Monsanto: Monster Stock, or Just Plain Monster?
By Alyce Lomax
The Motley Fool
Many of us are attracted to growth stocks, and on the surface, Monsanto (NYSE: MON) certainly looks like one. Judging by its last quarter (and lots of other Foolish coverage over the last year or so) one can see that many things seem to be going right for Monsanto. However, what price are you willing to pay for growth? Are the profits worth the risks -- and the possible long-term ramifications -- for both investors and consumers? Monsanto's success hasn't come without controversy, and more is likely to come.
One of the things that first appealed to me about investing was that there was always a story behind the numbers. And Monsanto has an interesting one -- indeed, some might call it frightening. Now, I'm a big fan of scary stories like The Shining, but I'm not so big on them when it comes to investing.
The controversies of bygone days still haunt Monsanto. For example, in 1984, Monsanto and Dow Chemical (NYSE: DOW) agreed to pay a $180 million settlement to American Vietnam War veterans who complained of long-lasting physical effects from the use of Agent Orange. The two companies were the largest producers of the pesticide-turned-chemical-warfare agent. However, the controversy is still noted in Monsanto's SEC filings -- Vietnamese and Korean lawsuits have also been filed, and while most have been dismissed, in January 2006, the Seoul High Court ordered that Monsanto and Dow Chemical pay $62 million in compensation to approximately 6,800 people. The plaintiffs may still appeal. (Two lawsuits originally filed in 1999 sought more than $4 billion in damages from the companies.)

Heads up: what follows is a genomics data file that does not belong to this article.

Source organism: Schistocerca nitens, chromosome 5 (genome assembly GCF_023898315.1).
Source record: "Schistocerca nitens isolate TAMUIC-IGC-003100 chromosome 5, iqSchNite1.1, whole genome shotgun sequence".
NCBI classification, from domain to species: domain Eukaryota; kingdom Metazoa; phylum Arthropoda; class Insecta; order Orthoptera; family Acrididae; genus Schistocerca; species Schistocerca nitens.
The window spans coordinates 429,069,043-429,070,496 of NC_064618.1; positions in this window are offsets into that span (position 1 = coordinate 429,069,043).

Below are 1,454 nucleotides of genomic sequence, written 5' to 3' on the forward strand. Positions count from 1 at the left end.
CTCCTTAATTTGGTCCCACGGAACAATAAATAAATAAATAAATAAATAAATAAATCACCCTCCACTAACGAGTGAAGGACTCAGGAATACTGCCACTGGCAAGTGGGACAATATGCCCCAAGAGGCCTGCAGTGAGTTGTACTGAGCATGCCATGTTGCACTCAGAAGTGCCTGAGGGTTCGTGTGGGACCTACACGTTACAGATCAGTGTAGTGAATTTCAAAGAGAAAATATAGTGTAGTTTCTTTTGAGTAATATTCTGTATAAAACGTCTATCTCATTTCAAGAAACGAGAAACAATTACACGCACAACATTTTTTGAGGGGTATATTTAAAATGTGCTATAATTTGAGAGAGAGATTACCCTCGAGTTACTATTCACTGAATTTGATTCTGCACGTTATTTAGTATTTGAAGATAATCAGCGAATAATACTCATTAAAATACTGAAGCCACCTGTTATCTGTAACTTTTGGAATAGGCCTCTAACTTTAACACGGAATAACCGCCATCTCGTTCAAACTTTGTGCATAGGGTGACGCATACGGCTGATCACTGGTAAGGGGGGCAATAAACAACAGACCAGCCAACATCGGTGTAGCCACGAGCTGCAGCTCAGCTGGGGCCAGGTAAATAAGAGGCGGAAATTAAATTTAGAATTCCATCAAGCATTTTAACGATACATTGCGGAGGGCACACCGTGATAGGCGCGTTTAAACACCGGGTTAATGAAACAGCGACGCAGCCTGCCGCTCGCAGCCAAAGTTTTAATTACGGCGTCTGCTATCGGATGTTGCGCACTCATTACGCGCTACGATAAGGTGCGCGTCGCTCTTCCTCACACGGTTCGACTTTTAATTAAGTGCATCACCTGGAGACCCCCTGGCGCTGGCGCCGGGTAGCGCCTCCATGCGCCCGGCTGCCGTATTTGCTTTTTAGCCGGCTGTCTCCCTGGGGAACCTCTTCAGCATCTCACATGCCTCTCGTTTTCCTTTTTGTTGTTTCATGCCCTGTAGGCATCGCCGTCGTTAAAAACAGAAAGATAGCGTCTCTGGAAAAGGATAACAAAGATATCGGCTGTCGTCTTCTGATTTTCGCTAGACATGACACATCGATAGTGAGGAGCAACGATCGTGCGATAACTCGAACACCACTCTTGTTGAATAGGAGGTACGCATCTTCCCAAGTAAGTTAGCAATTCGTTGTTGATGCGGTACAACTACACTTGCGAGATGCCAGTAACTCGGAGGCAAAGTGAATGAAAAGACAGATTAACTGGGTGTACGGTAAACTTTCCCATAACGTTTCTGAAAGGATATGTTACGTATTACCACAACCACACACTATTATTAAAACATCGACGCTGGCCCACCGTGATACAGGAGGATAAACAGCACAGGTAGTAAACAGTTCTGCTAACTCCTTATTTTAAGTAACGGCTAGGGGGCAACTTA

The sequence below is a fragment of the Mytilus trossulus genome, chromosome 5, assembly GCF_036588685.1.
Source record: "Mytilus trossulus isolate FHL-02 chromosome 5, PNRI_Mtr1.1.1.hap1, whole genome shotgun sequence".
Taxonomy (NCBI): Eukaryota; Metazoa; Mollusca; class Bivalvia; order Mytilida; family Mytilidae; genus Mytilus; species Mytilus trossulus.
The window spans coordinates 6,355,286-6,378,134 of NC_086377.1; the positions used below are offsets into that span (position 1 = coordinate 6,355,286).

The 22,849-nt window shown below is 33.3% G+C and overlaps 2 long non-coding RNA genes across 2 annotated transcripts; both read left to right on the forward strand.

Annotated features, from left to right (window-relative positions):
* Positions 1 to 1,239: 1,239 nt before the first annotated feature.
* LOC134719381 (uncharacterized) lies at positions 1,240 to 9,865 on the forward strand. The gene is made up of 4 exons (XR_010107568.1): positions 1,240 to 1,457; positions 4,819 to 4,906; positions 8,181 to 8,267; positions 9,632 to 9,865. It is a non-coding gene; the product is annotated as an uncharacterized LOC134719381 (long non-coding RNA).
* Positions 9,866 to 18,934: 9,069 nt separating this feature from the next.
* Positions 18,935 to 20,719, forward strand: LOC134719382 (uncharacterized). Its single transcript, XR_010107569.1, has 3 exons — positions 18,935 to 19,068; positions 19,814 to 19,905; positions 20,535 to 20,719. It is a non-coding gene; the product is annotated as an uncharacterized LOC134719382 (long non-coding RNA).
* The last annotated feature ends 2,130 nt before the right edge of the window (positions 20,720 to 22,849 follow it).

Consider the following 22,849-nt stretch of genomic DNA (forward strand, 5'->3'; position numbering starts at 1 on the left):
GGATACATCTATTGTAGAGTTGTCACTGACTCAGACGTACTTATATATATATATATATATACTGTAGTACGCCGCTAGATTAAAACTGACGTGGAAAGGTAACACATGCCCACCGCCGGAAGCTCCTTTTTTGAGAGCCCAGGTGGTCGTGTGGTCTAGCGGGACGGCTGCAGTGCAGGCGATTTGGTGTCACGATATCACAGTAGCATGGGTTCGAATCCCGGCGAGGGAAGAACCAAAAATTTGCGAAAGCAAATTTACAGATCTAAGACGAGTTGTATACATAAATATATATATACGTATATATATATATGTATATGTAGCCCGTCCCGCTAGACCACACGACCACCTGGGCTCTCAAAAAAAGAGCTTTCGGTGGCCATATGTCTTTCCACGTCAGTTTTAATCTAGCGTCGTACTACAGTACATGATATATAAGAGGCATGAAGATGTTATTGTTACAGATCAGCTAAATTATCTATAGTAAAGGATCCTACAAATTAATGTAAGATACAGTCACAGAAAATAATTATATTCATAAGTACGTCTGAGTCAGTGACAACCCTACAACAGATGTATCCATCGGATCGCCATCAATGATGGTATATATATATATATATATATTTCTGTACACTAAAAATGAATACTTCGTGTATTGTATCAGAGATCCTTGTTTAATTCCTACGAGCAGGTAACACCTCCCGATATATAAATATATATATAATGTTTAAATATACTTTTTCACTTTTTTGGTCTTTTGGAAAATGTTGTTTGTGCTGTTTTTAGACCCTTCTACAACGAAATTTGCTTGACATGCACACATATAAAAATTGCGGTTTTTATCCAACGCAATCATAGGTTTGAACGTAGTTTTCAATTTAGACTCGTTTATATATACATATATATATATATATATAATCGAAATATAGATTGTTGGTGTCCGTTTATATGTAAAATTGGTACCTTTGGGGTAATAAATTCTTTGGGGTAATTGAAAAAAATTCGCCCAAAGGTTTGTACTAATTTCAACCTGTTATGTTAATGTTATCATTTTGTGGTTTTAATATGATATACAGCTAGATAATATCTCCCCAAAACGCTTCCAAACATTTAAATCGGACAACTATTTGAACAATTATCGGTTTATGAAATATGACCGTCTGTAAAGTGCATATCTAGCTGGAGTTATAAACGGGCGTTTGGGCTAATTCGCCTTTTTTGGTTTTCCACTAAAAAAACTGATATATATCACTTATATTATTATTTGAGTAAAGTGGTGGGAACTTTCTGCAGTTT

Granted, the Monsanto of today is a bit different than the Monsanto of yesterday. Its pharmaceutical business, Pharmacia, is now part of Pfizer (NYSE: PFE), and its chemicals business was spun off as Solutia. (You can read this article for details on how Monsanto and Solutia share a legacy -- and payments -- regarding environmental remediation related to PCB pollution, an ongoing issue.) Today's Monsanto comprises the agricultural business alone.
The split didn't free Monsanto from controversy, though. Note its major products: genetically modified (GM) herbicides and seeds. Such products are touted as increasing agricultural productivity and yields. Some say such solutions from companies like Monsanto will feed the world. However, if you ask some farmers and most environmentalists, you'll get a different story.
Monsanto, with its annual revenues approaching $7 billion, is embroiled in quite a few lawsuits -- it takes quite some time to read through them all in regulatory filings. Recently, it agreed to pay $100 million in royalties to the University of California, which claimed Monsanto violated its patent on bovine somatotropin, or Posilac, a hormone that increases milk production in cows. Furthermore, 90 Texas farmers recently alleged that Monsanto failed to warn them about a defect in its GM cotton product, resulting in widespread crop loss.
Monsanto's most obvious controversy is the GM hot button, though. A group of farmers, consumers, and environmentalists recently sued the U.S. Dept. of Agriculture, alleging that it is improperly allowing Monsanto to sell an herbicide-resistant alfalfa seed without examining the health, environmental, and economic ramifications.
Monsanto isn't just the defendant in many lawsuits. Part of its business is being the plaintiff as well. For example, GM alfalfa is expected to easily contaminate old-school alfalfa crops, which could result in Monsanto lawsuits against farmers for royalties if traces of its own patented GM alfalfa get into such farmers' crops by accident. Alfalfa is apparently easily cross-pollinated by bees and wind. That seems not only an ethical issue, but an antitrust issue as well, to my way of thinking. Many farmers and environmentalists contend that Monsanto is gearing up to have an agricultural monopoly, and they've filed suits related to antitrust issues.